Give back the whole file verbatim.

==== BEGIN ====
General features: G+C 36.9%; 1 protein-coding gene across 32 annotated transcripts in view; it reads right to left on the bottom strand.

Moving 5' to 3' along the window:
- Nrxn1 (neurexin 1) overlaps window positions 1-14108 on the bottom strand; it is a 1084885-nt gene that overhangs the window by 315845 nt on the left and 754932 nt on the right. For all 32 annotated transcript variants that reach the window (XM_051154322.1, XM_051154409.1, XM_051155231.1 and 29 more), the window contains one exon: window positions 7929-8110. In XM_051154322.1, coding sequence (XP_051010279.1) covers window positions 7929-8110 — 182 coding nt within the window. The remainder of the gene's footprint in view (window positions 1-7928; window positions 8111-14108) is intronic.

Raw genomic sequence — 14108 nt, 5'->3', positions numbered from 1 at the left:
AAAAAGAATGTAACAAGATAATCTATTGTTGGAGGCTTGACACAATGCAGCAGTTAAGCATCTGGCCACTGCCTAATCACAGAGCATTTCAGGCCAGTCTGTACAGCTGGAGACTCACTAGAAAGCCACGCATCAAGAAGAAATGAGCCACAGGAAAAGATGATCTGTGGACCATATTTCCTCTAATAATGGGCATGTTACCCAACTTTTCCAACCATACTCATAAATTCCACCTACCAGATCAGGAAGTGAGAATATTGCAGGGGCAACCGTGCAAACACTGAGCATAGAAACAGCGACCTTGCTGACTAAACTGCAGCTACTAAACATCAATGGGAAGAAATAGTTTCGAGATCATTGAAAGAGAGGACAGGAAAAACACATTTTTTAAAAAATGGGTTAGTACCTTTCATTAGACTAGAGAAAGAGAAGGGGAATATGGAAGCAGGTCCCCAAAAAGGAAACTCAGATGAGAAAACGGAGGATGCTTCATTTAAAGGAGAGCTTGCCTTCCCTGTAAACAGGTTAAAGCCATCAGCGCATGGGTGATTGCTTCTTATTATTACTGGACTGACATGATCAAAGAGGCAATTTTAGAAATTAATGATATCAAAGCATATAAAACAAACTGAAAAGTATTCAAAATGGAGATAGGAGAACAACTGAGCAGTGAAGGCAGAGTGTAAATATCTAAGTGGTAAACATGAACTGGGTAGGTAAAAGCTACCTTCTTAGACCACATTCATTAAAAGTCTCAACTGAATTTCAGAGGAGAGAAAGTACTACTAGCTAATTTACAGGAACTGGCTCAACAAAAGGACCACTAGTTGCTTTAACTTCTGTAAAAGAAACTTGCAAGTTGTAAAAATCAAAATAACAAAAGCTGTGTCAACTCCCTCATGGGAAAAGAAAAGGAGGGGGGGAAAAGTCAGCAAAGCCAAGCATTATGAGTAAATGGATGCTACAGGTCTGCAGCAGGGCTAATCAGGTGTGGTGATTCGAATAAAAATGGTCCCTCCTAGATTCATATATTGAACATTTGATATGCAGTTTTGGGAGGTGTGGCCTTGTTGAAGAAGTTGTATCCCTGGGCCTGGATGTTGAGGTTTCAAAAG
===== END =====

General features: G+C 36.9%; 1 protein-coding gene across 32 annotated transcripts in view; it reads right to left on the bottom strand.

Moving 5' to 3' along the window:
- Nrxn1 (neurexin 1) overlaps window positions 1-14108 on the bottom strand; it is a 1084885-nt gene that overhangs the window by 315845 nt on the left and 754932 nt on the right. For all 32 annotated transcript variants that reach the window (XM_051154322.1, XM_051154409.1, XM_051155231.1 and 29 more), the window contains one exon: window positions 7929-8110. In XM_051154322.1, coding sequence (XP_051010279.1) covers window positions 7929-8110 — 182 coding nt within the window. The remainder of the gene's footprint in view (window positions 1-7928; window positions 8111-14108) is intronic.

Raw genomic sequence — 14108 nt, 5'->3', positions numbered from 1 at the left:
AAAAAGAATGTAACAAGATAATCTATTGTTGGAGGCTTGACACAATGCAGCAGTTAAGCATCTGGCCACTGCCTAATCACAGAGCATTTCAGGCCAGTCTGTACAGCTGGAGACTCACTAGAAAGCCACGCATCAAGAAGAAATGAGCCACAGGAAAAGATGATCTGTGGACCATATTTCCTCTAATAATGGGCATGTTACCCAACTTTTCCAACCATACTCATAAATTCCACCTACCAGATCAGGAAGTGAGAATATTGCAGGGGCAACCGTGCAAACACTGAGCATAGAAACAGCGACCTTGCTGACTAAACTGCAGCTACTAAACATCAATGGGAAGAAATAGTTTCGAGATCATTGAAAGAGAGGACAGGAAAAACACATTTTTTAAAAAATGGGTTAGTACCTTTCATTAGACTAGAGAAAGAGAAGGGGAATATGGAAGCAGGTCCCCAAAAAGGAAACTCAGATGAGAAAACGGAGGATGCTTCATTTAAAGGAGAGCTTGCCTTCCCTGTAAACAGGTTAAAGCCATCAGCGCATGGGTGATTGCTTCTTATTATTACTGGACTGACATGATCAAAGAGGCAATTTTAGAAATTAATGATATCAAAGCATATAAAACAAACTGAAAAGTATTCAAAATGGAGATAGGAGAACAACTGAGCAGTGAAGGCAGAGTGTAAATATCTAAGTGGTAAACATGAACTGGGTAGGTAAAAGCTACCTTCTTAGACCACATTCATTAAAAGTCTCAACTGAATTTCAGAGGAGAGAAAGTACTACTAGCTAATTTACAGGAACTGGCTCAACAAAAGGACCACTAGTTGCTTTAACTTCTGTAAAAGAAACTTGCAAGTTGTAAAAATCAAAATAACAAAAGCTGTGTCAACTCCCTCATGGGAAAAGAAAAGGAGGGGGGGAAAAGTCAGCAAAGCCAAGCATTATGAGTAAATGGATGCTACAGGTCTGCAGCAGGGCTAATCAGGTGTGGTGATTCGAATAAAAATGGTCCCTCCTAGATTCATATATTGAACATTTGATATGCAGTTTTGGGAGGTGTGGCCTTGTTGAAGAAGTTGTATCCCTGGGCCTGGATGTTGAGGTTTCAAAAG